- Publication date
- Public Domain
- Digitizing sponsor
- Georgia Department of Public Health
SHOWS THE DAILY life of a NEGRO FAMILY IN GAINESVILLE, GEORGIA. ILLUSTRATES BASIC MENTAL HEALTH CONCEPTS BY SHOWING WAYS PARENTS CAN INFLUENCE THEIR CHILD'S MENTAL & EMOTIONAL GROWTH & HELP HIM FACE PROBLEMS.
"Palmour Street is in Gainesville, Georgia. The people who live on it worked hard to make this picture so that they and all of us might know more about ourselves and our children."
Story of African-American family in Georgia. Many delightful pictures of very happy children running, dancing and playing with themselves and their loving parents. Charming film.
Shots and sequences of everyday life.
Dad shows son his flexing muscles. Family sits on porch. Sister cradles infant in her arms.
Public health clinic. Child behaving badly. Mother bathes infant in tub. Six-year old child is scared of dog barking. Child learns to pet dog. child plays by himself jumping happily on couch. child and mother shell peas together.
Mother puts children to bed. Children dance on porch.
Mother reprimands her teenage son at the dinner table, hurting his feelings badly.
Children crawl over mother happily. Woman is cooking up her laundry in a large metal tub on the stove. She stirs it with a stick.
girl sets table for family dinner. Parents fight; child react with fear and upset. Boy sucks his thumb. Baby cries.
Father plays with his baby son; Kids take shoes off dad.
little girl goes off to school. Child tries to go with mother when she goes at work.
Children play pattycake and sing rhymes. Child hides under bed from his father. Then he cries.
going to hospital; father is hurt badly. Sadness.
"Vernon [being given a bath and smiling about it] is only 9-months old. But he knows he is safe, he is warm and his mother loves him. And that's the best kind of a beginning any baby can have."
Mean old aunt:
"Get off this porch! You ought to be ashamed of yourselves. Dancing for the devil like that. You better get off this porch." "My mom don't care if we dance."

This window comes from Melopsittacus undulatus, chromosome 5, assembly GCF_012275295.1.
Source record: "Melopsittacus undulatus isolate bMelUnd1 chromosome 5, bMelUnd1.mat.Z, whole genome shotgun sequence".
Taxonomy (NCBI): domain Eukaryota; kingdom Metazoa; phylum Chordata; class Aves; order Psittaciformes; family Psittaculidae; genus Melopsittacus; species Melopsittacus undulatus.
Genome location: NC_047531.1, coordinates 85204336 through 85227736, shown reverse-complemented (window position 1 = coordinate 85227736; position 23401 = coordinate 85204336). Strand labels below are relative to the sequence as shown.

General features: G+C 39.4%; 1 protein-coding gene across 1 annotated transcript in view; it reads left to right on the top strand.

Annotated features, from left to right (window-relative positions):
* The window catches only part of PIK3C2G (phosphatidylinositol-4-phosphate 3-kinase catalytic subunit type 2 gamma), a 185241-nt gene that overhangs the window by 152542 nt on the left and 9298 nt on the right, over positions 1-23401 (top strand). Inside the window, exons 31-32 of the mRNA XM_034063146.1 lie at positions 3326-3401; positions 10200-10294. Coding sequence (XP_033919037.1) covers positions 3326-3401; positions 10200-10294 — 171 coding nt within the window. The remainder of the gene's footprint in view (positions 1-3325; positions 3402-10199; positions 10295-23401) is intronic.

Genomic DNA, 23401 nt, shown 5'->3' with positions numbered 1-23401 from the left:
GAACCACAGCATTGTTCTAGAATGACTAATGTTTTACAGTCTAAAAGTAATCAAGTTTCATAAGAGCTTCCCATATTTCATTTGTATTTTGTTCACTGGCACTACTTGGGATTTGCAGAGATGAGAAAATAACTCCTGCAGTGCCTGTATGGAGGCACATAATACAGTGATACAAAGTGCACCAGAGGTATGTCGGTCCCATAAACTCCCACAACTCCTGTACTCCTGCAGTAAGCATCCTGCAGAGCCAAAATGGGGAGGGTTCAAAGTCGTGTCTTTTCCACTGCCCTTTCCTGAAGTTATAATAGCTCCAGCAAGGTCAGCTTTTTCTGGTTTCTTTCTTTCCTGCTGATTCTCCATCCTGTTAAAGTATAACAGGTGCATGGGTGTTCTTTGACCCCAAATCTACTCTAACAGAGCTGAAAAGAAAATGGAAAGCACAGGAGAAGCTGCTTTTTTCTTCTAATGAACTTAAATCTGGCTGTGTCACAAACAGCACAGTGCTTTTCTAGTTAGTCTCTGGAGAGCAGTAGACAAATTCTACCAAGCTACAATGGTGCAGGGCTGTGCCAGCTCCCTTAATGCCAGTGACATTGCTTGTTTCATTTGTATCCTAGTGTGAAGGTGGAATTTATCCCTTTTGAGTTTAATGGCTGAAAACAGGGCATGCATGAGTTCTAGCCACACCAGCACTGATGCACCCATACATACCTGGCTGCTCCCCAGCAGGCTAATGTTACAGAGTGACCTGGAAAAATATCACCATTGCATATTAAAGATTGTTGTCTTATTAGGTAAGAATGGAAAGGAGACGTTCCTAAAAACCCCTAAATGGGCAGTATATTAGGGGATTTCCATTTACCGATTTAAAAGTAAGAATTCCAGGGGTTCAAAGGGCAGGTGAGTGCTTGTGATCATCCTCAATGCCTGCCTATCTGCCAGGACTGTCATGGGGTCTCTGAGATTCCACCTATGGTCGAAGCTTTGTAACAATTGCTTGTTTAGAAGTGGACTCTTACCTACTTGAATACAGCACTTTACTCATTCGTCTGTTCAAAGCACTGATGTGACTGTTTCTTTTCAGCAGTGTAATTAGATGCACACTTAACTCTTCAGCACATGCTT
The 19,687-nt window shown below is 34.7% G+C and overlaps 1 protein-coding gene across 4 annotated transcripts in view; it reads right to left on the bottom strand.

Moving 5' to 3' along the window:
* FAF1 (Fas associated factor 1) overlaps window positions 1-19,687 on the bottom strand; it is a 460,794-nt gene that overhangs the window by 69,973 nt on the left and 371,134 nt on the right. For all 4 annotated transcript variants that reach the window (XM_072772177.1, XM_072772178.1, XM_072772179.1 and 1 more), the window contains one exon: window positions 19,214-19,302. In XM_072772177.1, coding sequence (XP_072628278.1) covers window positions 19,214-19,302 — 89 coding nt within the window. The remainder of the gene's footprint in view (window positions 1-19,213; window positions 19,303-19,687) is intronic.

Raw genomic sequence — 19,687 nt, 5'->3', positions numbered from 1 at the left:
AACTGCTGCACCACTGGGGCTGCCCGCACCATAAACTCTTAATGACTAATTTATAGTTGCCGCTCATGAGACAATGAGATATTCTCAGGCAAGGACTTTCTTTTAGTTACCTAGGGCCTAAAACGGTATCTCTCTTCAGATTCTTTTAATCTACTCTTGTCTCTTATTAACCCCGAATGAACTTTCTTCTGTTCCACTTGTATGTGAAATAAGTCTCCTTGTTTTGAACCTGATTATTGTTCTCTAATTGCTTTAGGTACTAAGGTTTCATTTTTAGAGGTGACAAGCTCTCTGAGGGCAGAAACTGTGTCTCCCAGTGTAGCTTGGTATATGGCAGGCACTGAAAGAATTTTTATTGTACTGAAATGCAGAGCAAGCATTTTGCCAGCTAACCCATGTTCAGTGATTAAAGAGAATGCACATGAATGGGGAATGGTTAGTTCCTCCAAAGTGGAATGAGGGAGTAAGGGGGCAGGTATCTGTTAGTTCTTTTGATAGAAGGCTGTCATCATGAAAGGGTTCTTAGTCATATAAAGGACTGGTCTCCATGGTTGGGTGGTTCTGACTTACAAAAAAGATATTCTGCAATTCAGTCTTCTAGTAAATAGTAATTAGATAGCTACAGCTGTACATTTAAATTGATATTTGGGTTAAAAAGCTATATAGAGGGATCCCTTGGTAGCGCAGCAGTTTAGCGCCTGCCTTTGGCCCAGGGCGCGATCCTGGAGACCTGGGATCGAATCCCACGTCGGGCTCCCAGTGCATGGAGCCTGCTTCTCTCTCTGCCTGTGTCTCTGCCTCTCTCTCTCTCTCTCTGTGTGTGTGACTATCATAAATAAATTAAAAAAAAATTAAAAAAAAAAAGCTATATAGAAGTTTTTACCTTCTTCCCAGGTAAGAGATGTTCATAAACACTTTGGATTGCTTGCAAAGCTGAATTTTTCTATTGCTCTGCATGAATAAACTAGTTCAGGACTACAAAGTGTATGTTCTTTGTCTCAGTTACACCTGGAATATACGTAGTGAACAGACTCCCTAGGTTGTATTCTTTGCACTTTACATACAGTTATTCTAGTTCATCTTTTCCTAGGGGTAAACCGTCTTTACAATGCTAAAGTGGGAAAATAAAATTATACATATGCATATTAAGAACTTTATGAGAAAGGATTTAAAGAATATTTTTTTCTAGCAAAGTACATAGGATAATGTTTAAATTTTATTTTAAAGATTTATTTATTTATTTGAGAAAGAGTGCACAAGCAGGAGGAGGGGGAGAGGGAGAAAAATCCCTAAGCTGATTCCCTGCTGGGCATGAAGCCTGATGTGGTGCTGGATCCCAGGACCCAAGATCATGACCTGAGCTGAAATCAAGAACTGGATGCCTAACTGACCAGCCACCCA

"That boy of mine got hisself into trouble again. Had me down to the jailhouse yesterday. Me a-begging the police to let him go. I was ashamed to death."
"Don't tell me you couldn't help losing your job. Because I know better. It's you and that sassy tongue of yours. "
"Lord am I tired. Ain't you got my dinner done yet? Don't you come here barking at me. I had enough worry all day. Who do you think you're talking to that way? I lean over that stuff all day, sweating my guts out and all I get is blah, blah, blah. . . .Clothes need washing; baby crying every two minutes and all you want to do is eat. Shut up! I'll bust you in the mouth."
"Spoiling one child. Being hard on the rest. When this goes on week after week Mother has problems with them all. "
African Americans (history and culture) Georgia (history and culture) Health Public health
NEGROES FAMILY LIFE CHILDREN EMOTIONAL HEALTH GEORGIA
- 2002-07-16 00:00:00
- Closed captioning
- United States
- Run time
Subject: Context is Complex
There is no room in today's politicized history books for places like the midwestern city my parents grew up in where they went to integrated public schools in the 20s. The majority of the nation was not Jim Crow and social norms were quite different than is commonly portrayed. I visited my parents old 'hood in the 60s and learned of such things, like my uncle's real-life best friend and teammate who was black and always welcome in their home--though as my mom explained, would not think to date her sisters. That's how it was then.